Intellectual Elitism in Today’s Politics

Picture a hot bowl of smooth tomato soup. The perfect balance of sweetness and acidity forms a harmony of creamy deliciousness. But if politics were like soup, my family’s political views would make a chunky chowder, not a silky tomato soup. In a chowder, large pieces of vegetables or meat float in a creamy base, creating a soup that has distinctly separate pieces, unlike a blended soup. Like a chowder, my family’s political views are divided rather than in concord with each other. This used to frustrate me; it seemed like every dinner table discussion about politics ended in an altercation. My irritation persisted until I realized one of the reasons we were so divided: intellectual elitism.
On both sides of the political spectrum, many have the high-minded belief that if someone’s views are not the same as theirs, then that person is unintelligent. Both liberals and conservatives tend to dismiss the opposite’s viewpoints when they become too different from their own opinions. In today’s polarized political atmosphere, we unfriend others on social media if they post something that contradicts our views. However, by isolating ourselves from differing opinions and labeling them as unintelligent, no progress is made.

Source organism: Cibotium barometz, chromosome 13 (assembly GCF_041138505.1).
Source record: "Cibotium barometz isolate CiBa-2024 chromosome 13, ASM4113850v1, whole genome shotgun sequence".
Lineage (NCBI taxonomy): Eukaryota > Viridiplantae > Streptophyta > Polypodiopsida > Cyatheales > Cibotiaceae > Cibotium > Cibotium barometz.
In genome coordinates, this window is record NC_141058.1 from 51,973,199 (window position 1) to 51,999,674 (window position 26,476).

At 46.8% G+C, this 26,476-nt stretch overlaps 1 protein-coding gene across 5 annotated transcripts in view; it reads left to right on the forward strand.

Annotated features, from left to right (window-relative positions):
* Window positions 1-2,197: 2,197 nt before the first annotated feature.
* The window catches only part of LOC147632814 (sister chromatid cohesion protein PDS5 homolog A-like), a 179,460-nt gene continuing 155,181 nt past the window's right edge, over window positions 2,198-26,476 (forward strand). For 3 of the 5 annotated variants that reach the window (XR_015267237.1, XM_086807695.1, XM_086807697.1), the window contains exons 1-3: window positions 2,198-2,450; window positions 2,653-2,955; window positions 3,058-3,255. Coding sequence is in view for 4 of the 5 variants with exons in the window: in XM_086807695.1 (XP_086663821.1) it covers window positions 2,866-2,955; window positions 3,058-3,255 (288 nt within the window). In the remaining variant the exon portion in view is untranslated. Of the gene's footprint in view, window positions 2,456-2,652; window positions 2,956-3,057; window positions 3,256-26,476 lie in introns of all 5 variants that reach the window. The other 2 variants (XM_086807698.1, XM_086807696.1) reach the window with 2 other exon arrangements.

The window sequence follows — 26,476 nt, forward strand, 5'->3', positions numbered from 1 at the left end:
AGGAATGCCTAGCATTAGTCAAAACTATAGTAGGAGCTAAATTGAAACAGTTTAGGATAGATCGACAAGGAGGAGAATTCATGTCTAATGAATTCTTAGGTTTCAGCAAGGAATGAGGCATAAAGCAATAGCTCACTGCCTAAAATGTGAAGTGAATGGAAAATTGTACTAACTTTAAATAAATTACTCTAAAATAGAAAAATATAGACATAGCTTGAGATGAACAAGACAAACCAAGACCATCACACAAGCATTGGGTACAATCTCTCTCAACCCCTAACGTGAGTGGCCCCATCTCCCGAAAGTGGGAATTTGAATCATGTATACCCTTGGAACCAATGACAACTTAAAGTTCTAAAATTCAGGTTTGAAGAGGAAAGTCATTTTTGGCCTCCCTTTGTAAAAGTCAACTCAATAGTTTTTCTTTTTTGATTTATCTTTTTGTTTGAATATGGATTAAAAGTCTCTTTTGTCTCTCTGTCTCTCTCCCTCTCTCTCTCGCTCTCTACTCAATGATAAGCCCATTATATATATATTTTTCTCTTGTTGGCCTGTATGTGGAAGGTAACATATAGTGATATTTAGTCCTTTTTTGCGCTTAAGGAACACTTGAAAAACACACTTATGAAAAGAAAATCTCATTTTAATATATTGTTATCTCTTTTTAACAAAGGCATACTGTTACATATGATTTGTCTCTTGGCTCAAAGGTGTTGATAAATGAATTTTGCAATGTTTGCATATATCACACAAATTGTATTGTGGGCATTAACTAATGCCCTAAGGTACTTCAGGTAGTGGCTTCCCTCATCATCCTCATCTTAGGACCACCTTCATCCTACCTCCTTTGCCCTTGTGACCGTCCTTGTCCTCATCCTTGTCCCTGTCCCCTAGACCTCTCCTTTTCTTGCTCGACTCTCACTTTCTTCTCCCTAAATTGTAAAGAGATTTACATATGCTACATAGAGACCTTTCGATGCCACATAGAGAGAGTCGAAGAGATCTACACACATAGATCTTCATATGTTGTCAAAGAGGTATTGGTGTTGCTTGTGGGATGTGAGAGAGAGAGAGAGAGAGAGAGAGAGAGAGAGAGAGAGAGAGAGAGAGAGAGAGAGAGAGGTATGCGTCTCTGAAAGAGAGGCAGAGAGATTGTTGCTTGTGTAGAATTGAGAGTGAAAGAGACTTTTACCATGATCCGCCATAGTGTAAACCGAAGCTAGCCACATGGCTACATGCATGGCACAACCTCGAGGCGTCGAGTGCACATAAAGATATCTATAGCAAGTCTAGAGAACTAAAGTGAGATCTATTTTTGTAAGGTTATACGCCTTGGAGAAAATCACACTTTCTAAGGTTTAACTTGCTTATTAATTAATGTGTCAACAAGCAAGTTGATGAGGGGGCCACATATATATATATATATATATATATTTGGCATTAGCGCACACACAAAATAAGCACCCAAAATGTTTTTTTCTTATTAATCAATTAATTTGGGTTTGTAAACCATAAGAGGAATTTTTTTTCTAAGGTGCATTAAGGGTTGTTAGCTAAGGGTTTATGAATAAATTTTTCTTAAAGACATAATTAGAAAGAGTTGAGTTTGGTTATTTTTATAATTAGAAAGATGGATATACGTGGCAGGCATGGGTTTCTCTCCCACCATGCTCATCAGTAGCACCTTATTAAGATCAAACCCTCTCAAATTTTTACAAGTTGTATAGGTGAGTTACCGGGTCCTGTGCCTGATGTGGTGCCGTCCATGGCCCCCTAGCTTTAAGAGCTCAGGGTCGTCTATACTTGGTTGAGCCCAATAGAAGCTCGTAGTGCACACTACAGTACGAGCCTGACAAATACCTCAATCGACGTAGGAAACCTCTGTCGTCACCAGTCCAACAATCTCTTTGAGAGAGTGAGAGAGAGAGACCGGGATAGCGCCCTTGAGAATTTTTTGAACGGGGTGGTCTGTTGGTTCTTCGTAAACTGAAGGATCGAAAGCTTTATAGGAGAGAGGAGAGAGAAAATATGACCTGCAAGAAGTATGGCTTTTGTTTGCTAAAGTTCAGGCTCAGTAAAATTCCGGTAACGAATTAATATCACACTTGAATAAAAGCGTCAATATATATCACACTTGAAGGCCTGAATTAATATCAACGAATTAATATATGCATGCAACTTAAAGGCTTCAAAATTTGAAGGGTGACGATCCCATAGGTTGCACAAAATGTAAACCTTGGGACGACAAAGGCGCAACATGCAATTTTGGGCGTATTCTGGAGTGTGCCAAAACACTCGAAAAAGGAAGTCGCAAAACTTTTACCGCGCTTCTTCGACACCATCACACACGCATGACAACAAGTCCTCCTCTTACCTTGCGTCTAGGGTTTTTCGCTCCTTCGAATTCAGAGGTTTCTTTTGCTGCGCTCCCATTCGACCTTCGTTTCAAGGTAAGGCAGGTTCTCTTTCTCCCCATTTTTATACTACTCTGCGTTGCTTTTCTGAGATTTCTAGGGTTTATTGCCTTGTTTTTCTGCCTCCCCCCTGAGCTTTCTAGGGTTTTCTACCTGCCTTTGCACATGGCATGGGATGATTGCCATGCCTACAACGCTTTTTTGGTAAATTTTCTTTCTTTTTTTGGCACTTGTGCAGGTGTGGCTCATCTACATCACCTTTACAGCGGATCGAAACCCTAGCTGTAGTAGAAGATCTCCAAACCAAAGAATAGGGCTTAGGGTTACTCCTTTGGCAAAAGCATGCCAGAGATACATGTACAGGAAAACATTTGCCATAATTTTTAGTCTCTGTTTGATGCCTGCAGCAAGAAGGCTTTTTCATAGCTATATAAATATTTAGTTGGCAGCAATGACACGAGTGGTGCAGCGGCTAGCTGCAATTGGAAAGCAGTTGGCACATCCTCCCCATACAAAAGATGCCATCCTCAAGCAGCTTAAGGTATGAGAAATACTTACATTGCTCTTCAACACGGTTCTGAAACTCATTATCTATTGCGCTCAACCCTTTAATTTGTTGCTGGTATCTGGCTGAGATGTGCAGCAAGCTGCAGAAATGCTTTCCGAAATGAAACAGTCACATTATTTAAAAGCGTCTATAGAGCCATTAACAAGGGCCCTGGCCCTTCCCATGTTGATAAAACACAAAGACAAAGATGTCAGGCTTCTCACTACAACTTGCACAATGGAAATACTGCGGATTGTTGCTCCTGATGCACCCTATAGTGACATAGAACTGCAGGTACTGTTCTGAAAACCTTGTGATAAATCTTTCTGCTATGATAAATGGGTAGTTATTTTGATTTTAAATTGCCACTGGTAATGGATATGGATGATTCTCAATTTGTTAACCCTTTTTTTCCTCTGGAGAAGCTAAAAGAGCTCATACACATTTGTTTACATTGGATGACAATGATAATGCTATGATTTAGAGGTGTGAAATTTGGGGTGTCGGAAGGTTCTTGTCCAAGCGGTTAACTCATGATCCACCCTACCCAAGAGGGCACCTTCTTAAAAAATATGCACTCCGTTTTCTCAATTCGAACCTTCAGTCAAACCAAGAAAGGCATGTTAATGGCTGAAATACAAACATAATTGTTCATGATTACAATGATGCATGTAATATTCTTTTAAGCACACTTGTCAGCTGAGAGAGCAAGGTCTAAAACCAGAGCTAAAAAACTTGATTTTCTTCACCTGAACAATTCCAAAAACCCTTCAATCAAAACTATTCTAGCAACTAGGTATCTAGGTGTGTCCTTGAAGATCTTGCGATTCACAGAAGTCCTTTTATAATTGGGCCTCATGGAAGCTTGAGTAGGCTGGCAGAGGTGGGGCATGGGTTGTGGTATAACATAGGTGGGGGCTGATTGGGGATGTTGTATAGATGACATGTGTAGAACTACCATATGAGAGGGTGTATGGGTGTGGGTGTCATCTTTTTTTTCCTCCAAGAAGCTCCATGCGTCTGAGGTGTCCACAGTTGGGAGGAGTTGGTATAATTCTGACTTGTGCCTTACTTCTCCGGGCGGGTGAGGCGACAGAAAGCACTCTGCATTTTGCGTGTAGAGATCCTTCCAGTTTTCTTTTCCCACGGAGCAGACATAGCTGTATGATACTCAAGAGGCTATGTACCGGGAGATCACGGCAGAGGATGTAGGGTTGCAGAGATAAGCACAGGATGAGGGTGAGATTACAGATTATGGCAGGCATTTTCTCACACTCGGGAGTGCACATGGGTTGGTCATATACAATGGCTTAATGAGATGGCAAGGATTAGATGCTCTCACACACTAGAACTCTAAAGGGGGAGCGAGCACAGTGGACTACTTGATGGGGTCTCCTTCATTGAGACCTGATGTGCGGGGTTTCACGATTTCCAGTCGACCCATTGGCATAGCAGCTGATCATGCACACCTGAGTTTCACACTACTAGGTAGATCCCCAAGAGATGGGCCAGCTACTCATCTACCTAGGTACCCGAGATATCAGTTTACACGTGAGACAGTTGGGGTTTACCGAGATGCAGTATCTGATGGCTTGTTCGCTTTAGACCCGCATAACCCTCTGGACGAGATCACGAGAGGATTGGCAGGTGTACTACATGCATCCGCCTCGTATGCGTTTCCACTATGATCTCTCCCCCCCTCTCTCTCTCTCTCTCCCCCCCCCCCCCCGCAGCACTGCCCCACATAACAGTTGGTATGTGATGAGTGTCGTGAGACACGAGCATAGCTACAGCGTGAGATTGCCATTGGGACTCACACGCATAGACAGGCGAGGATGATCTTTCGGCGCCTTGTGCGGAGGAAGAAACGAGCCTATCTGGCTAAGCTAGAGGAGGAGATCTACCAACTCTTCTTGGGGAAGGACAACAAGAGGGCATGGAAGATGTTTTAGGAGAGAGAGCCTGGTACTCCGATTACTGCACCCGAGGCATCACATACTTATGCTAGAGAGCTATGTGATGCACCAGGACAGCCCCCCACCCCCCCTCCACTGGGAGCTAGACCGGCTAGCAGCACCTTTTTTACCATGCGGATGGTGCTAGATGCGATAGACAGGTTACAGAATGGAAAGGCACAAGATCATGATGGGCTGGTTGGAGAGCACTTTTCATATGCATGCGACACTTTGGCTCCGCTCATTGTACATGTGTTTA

Ultimately, I am guilty of dismissing others’ opinions too. As someone with liberal views, I have avoided certain conversations with conservative-leaning family members. But I have realized that only when we have conversations with those who hold different beliefs will we create a better understanding of all political stances. If we continue to ignore others’ opinions, we lose the opportunity to develop our own beliefs and possibly even change someone’s mind. Just because someone thinks differently than you, does it mean that their opinion is not valid?
In order to create true change, we must respect all political stances. We are all learning and developing our views, but if we dismiss opposite opinions, we will fail to understand the intricate perspectives others hold. When it comes to politics, it is good that we do not live in a world of harmonious tomato soup. If everyone’s views were the same, no one would grow and challenge their beliefs. In a world of chowder, we must accept all parts that form our one, beautifully divided soup.